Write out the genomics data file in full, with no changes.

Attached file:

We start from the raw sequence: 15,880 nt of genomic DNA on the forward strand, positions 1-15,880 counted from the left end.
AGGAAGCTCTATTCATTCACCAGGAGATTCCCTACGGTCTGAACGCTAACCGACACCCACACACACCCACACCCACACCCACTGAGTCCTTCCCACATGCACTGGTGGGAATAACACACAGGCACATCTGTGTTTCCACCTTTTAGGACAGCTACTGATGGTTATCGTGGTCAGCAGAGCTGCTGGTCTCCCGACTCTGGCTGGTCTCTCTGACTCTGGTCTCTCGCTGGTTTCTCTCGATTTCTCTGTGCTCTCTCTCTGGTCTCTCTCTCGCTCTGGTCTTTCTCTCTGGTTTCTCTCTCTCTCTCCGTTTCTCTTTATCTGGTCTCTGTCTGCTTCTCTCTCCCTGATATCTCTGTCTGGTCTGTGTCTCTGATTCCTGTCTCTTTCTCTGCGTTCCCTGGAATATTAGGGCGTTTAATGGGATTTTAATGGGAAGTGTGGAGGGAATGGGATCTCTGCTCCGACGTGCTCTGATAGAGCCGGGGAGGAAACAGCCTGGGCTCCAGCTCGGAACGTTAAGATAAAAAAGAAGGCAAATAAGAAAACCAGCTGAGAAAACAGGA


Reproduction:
We start from the raw sequence: 15,880 nt of genomic DNA on the forward strand, positions 1-15,880 counted from the left end.
AGGAAGCTCTATTCATTCACCAGGAGATTCCCTACGGTCTGAACGCTAACCGACACCCACACACACCCACACCCACACCCACTGAGTCCTTCCCACATGCACTGGTGGGAATAACACACAGGCACATCTGTGTTTCCACCTTTTAGGACAGCTACTGATGGTTATCGTGGTCAGCAGAGCTGCTGGTCTCCCGACTCTGGCTGGTCTCTCTGACTCTGGTCTCTCGCTGGTTTCTCTCGATTTCTCTGTGCTCTCTCTCTGGTCTCTCTCTCGCTCTGGTCTTTCTCTCTGGTTTCTCTCTCTCTCTCCGTTTCTCTTTATCTGGTCTCTGTCTGCTTCTCTCTCCCTGATATCTCTGTCTGGTCTGTGTCTCTGATTCCTGTCTCTTTCTCTGCGTTCCCTGGAATATTAGGGCGTTTAATGGGATTTTAATGGGAAGTGTGGAGGGAATGGGATCTCTGCTCCGACGTGCTCTGATAGAGCCGGGGAGGAAACAGCCTGGGCTCCAGCTCGGAACGTTAAGATAAAAAAGAAGGCAAATAAGAAAACCAGCTGAGAAAACAGGA